Jacket design by Martha Simpson

Jacket design by Martha Simpson

The Master Letters

 Published by Alfred A. Knopf
April 1995
Jacket Painting: Rembrandt van Rijn, Portrait of a Woman, 15th c.


Lucie Brock-Broido's first collection, A Hunger, was highly praised by many critics and poets.  Stanley Kunitz said of it, "The poems are original, strange, often unsettling, and mostly beautiful." His words apply with equal cogency to The Master Letters.

Her richly textured new book takes its title from the three mysterious letters left by Emily Dickinson at her deathtwo addressed to "Dear Master," the third to recipient unknown.  Lucie Brock-Broido's verse-letters echo and traverse Dickinson's wilderness of injury and worship; her language is at once blistering and mystical. These are her own brocade devastationsa tapestry of abandonment and bliss.
Read a Q&A with the author here 
Read selected poetry from The Master Letters


Praise for The Master Letters

"Reading The Master Letters is like watching Philippe Petit walk a tightrope across the space between the two World Trade Center towers without a safety net underneath. In poems and poetic prose that linger in the mind, Lucie Brock-Broido pays homage to Emily Dickinson by investigating the lair of the secret self where bliss and blighted hope reside and the fierce yet playful drama of salvation is acted out. Lucie Brock-Broido reclaims for American poetry a Baroque voice that is arresting, 'unbridled,' aphoristic, and beautiful."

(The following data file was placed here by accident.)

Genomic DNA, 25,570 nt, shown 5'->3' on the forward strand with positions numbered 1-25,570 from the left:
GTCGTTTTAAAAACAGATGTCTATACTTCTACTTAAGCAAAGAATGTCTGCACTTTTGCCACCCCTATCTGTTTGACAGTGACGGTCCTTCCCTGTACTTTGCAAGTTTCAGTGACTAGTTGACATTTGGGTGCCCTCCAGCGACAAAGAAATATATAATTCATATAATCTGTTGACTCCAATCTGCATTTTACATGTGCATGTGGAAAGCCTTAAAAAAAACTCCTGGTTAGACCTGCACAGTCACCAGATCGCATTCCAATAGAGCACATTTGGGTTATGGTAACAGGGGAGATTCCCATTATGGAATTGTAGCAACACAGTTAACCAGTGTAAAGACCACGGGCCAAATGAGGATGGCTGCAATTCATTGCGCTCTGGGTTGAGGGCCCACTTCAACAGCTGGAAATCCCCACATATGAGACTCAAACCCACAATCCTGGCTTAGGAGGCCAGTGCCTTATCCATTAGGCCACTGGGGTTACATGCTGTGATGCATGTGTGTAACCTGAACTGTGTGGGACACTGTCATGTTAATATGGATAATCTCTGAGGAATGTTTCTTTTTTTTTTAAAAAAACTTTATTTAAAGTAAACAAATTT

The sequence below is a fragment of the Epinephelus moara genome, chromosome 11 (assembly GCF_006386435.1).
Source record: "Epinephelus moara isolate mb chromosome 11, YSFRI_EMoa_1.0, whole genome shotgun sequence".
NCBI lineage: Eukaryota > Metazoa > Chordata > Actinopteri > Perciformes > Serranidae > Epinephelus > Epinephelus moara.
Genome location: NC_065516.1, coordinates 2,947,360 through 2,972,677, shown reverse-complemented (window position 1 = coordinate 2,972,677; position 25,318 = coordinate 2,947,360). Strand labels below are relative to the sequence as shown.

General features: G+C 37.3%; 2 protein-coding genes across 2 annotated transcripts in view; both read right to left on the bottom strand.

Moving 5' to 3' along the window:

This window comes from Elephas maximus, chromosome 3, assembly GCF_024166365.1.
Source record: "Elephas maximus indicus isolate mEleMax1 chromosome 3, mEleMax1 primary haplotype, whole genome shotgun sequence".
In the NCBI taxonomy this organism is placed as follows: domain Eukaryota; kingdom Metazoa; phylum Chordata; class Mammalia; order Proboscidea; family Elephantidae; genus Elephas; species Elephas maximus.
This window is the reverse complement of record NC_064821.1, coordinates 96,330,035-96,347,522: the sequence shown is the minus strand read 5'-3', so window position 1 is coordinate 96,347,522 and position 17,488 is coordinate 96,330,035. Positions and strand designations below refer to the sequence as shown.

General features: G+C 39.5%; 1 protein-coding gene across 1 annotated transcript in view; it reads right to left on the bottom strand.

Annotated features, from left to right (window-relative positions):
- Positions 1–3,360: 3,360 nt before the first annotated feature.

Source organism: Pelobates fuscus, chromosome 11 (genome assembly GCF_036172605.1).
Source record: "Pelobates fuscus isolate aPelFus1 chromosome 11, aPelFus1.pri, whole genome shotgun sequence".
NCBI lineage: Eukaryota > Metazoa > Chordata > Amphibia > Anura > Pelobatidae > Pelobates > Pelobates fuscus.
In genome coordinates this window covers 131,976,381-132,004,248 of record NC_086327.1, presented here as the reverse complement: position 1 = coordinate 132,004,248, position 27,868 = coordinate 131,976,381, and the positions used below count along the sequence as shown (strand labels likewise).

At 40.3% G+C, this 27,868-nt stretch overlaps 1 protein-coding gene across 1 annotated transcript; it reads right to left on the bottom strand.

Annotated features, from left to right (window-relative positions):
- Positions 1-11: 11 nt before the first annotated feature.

Herbert Leibowitz

"The poems are celebrations of language, often contorting words and syntax into surprising new shapes, at their best . . . . This is a brave collection; challenging, sometimes difficult, ambitious and relentless in its experimentation with language and form.
—Publishers Weekly

"The gifted Brock-Broido . . . . proffers a vision sustained by an arresting voice variously dominant and submissive to the shadow presence, the Master: "In a gospel/According to Hunters, you name your bird/Without a gun. You sit & watch as one does in the woods,/Contemplating prey, awefully. You've a heart as large/as a silver cleat, small thing." These poems are hard to pin down, and perhaps that is the point: Brock-Broido gives the impression of writing within her subject? a solitary voice trapped in simultaneous history where truth and cliche lie only in the ruins of revelation."
Library Journal

"This is a poet who cultivates elegant nerviness and a riveting poetic clairvoyance, daring the soul to push deeper and deeper into unwrit dimensions . . . .Gorgeous." 
Carol Muske-Dukes, Los Angeles Times

"Brock-Broido welds her lines with echoes and variations of assonance and internal rhyme.  She is a brilliant choreographer of sentence, line, and stanza: her stops, starts, and silences are both gratifyingly unexpected and possessed of a rare quality of inevitability, as demonstrated in her deft management of both couplet and prose poem, the two forms here employed."
Karen Volkman, Harvard Review read more